Monday, 4 April 2011

A New World

Assuming the model and run are valid, Europe is where the Northwestern Nile Core wave finally runs out of steam. Perhaps coming out of Turkey through the Balkans, and through the Mediterranean village to village links established by their predecessors, it finally dilutes itself so much into the established Mesopotamian Core element that it ceases to be detectable, at least by this method. I suspect "Nile-Core acculturated" Mesopotamians from Southern Europe continued to carry some of the innovations well into Northern Europe, but this is harder to detect in autossomes due to higher similarity between the incomers and the settled. Dominant groups tend to spread Y-DNA far further than autossomes though.
Radiating from the Southeastern Corner of the Mediterranean, this people may have an even greater influence in Y-DNA explaining a large part of the current distribution haplogroups E1b1b and J1c3 and perhaps others, some of which may now be more frequent out of Egypt due to founding effects. Also maybe the tiny percentage of L mt-DNA in Europe.
Speculating, the Spaniard with the high Nile Core element may come from the coast, maybe the Mediterranean Coast of Spain. The Italian with low Nile element maybe from an Alpine valley?
I don't know what the Pygmy pole is picking up in Europe but it's definitely not Pygmy. I think it's probably nothing much, but I named it "Forager B?" rather than naming it "noise".
Hunter-gatherer tribes in Europe were likely much closer to each other than in Africa, even though much more different over the same distances than a Neolithic Core component. Siberians don't easily get their own ethnic component in ADMIXTURE runs as San and Pygmies do. Still don't know if "Pygmy" (Forager B?) and Hadza represent anything at all, most likely not.
Basques have no or only a small "Nile Core" element. They lack many of the more colourful elements found in residual amounts in both Spaniards and the French. In general a good question is are groups with different languages/cultures/religions from their related neighbours more isolated because of said language/culture/religion, or do they have less subsequent outside influence and different cultural paths because they were isolated for other reasons (like geography) from the start? This could also explain why the Druze and others have relatively less of a "second wave" element.
I suspect not many Southern, Mediterranean French were genotyped into this set, maybe there's one?
Cypriots are quite homogeneous, lacking extra elements to the Neolithic ones, as expected in an island population close to the source-areas.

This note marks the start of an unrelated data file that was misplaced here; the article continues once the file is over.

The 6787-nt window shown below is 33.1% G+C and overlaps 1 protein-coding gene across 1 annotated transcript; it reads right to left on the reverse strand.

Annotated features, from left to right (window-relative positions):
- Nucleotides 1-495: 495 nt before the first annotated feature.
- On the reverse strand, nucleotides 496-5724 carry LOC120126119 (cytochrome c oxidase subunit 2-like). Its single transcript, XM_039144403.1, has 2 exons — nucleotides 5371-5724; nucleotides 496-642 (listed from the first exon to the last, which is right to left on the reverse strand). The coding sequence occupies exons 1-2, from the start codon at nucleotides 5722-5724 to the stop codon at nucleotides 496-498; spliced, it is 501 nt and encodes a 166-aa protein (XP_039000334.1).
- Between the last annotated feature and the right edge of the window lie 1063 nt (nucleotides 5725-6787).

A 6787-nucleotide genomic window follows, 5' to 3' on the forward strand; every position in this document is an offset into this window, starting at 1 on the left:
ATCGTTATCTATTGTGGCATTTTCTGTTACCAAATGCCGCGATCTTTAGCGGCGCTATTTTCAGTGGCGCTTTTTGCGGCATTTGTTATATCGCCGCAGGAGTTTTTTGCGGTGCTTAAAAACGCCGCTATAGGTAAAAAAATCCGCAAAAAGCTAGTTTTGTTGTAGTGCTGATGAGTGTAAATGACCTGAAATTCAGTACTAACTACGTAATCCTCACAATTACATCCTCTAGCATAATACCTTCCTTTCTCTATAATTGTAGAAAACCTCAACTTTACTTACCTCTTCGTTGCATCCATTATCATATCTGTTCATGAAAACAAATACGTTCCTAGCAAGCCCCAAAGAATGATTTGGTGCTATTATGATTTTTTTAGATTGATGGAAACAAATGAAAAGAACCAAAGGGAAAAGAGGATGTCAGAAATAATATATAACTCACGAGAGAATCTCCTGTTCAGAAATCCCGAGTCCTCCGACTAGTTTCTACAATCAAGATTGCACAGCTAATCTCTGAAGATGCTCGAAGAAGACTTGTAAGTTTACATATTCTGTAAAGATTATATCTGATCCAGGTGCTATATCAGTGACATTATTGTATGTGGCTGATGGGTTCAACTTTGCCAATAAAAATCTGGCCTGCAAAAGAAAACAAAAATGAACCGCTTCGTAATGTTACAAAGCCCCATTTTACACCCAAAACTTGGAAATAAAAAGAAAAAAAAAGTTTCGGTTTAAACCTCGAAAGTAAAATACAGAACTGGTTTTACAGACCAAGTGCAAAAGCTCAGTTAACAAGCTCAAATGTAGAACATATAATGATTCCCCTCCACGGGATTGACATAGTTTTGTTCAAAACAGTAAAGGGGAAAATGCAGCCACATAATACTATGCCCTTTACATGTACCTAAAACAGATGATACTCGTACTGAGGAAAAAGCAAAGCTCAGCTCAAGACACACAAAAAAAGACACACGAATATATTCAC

Askhenazi Jews have residual "Siberian" elements, bringing Khazars to mind, but probably mostly due to their Eastern European origins.
Romanians have much "Evenki+Yakut" maybe due to their proximity to the steppe. Some of these individuals appear to have significant levels of Roma admixture.
Sardinians are a very homogeneous population, with no extra-Neolithic elements, and can serve as a "template" for other Southern Europeans. No wonder ADMIXTURE often considers them an "unadmixed" population.
Hungarian tribes were more Nganasan-like than Evenki-Yakut-like, coming from Western Siberia, and you can see this here.
Don't know why Orcadians have visible Nganasan here.
Utah whites likely consist of New England-derived settlers of mostly British but with also significant German, Dutch, Irish ancestry. The larger Nganasan segments (larger than in Orcadians, and I suspect, even larger than mainland Britons, you see in several may indicate residual Native American ancestry? I don't know why ADMIXTURE would choose Nganasan to pick up Amerindian segments. Drift making them randomly slightly more like them than Evenki? Chukchi was already taken as the Mesopotamian pole, since it doesn't exist in ME/Europeans (I think something similar may have happened to "San" and others. Maybe Evenki+Yakut was "stretched" too much towards Mongolian/East Asian groups.
"Siberian" elements in Finns, Balts and Russians are I think most likely aboriginal.
These I think are Northern Russians. Central Russians might look more like Byelorussians.
Fertile Crescenters and their crops and ways didn't find Siberia very inviting at first. Then Rye, a Middle Eastern grain that often grew there as a pest in the middle of more productive ones, started to be planted widely, probably in the Corded Ware zone, and the East Slavs perhaps radiated from there into the East. It's possible that armed with this new productive food tech and maybe some other innovations for colder climates, they were finally able to go all the way to Vladivostok.


  1. Many of the Siberians from Rasmussen et al. have Russian admixture.

    From my experience, only some of the Nganassan, for example, are useful in supervised runs - the ones that don't deviate towards Europe across the main dimensions on MDS plots.

  2. Yes, "Nganasan" may be overestimated in neighbouring populations due to this. But I doubt it has much effect in more distant ones. I'll redo the run removing all obviously recently admixed individuals later on. The results are still reasonable, confirm theoretical predictions and are quite homogeneous within populations even without removing them.